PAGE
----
The Search for Greener Housing, Part One

For a long time, I have been saying to whomever might listen that my fantasy is to live in a zero-carbon home, a home that is so energy efficient that it doesn’t put carbon into the atmosphere through burning fossil fuels, or use energy that is based on fossil fuels.  There is more to it than that, but ultimately, I am hoping for a way to live more in harmony with the whole of the living earth, to live as if our human future holds life-sustaining possibilities.

So, my partner and I have started on a new adventure toward this greener living.  We have decided to downsize from our current home, and look for a smaller home that could be retrofitted to approach zero-carbon efficiency.  It is an adventure full of anxieties and tensions, so I decided to create a blog journal as we go.  I want to remind myself of the core values involved in this transition, and the grace and magic available to us when we take steps toward our deepest earth connection. It is also a way to honor the challenges we face as we seek to create change.

Our house with trees

Our house with trees

There are so many things we love about our current home–it is a well-built ranch-style house on one acre of land full of grand mature trees–large maples in the front yard, and tall oaks, pines, hemlocks, spruce, and birches in the back yard. We have such privacy and beauty around us when we go outside, and this place has been a teacher for my journey into deeper connection with the earth. There are birds and chipmunks and other critters who wander through. The house is full of light.

So why leave? For one reason, there are limits to what can be done with this house toward greater sustainability.  It doesn’t have the right alignment for solar power, for example. Secondly, it is out in the country/suburbs, and totally dependent on automobile transportation for every human need. So even if the house could be made more efficient, the location is oil-dependent. Thirdly, and perhaps most basically, it is more house and land than we really need, and expensive for us to maintain and take care of.  We couldn’t afford to do much more than we have already done toward greener living in this house. And as we look toward the possibility of future retirement, we realize we couldn’t afford to stay here at all on a retirement income.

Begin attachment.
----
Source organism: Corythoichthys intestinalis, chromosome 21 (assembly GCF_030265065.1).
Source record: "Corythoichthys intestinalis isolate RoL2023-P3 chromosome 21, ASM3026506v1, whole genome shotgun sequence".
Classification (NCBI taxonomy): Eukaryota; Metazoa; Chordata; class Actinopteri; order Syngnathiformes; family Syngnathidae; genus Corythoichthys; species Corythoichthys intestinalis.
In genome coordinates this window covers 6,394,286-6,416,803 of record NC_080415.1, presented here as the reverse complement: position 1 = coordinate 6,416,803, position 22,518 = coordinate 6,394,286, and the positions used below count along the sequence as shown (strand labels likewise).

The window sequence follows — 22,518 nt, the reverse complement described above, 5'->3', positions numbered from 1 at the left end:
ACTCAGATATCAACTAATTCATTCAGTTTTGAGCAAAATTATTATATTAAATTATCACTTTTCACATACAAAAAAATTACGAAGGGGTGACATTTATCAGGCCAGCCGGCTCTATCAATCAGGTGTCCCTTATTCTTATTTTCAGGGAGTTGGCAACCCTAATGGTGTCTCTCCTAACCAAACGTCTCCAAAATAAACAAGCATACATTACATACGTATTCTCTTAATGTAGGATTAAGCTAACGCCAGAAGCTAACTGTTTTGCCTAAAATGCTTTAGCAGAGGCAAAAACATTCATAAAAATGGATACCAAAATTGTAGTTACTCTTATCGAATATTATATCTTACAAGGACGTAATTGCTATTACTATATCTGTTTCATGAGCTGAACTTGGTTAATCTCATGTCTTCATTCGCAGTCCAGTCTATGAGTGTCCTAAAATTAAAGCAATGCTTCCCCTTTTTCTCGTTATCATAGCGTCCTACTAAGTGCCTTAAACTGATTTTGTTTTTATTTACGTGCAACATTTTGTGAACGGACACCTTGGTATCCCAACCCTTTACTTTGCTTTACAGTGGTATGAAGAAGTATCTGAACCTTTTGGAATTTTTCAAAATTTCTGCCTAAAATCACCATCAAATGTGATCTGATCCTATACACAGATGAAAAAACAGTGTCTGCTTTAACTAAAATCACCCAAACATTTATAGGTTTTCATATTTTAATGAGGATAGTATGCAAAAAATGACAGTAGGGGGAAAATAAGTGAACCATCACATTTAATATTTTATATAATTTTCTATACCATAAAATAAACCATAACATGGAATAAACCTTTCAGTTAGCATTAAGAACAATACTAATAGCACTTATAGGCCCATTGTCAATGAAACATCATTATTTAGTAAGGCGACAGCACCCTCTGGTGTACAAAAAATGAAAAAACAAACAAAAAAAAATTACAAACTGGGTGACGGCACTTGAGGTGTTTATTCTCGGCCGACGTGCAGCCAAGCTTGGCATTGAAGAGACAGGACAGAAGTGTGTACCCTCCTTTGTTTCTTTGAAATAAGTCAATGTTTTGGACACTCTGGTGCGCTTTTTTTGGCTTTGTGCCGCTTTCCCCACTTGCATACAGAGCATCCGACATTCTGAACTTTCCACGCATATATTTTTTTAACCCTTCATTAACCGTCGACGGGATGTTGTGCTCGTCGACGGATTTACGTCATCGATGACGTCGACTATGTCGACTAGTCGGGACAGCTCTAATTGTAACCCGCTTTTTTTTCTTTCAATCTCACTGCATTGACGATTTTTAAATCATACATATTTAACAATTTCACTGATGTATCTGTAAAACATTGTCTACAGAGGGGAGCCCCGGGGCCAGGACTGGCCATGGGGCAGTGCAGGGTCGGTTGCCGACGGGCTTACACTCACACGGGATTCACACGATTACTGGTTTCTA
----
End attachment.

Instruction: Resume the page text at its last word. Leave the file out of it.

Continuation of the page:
One essential part of this process of change is the grief that emerges when we contemplate letting go of a home we have loved, and these trees that are older than we are. When we open our hearts to the land, we open our hearts to the particularity of a place.  This unique place.  I have taken hundreds of walks down this road, taken photos of these trees in all seasons, walked to the conservation land and the water district land just half a mile away.  I’ve cross-country skied back behind the yards and houses through little paths in woods out to hidden fields.  I know where the lady slippers bloom in the spring. We’ve planted flowers and bushes and young trees here, along with blueberries and raspberries.

Can a part of the magic of this change create protection for this land we have nurtured? Only if some new resident falls in love as we fell in love when we arrived here. Maybe someone with more resources could even take this place further on its own path to sustainability.  In the meantime, we keep our hands in the soil and our hearts open. We gather this season’s raspberries and keep going outside. Perhaps our love for this land is a part of the magic of this journey.

Next time, I will share our particular dreams for the new home we are seeking…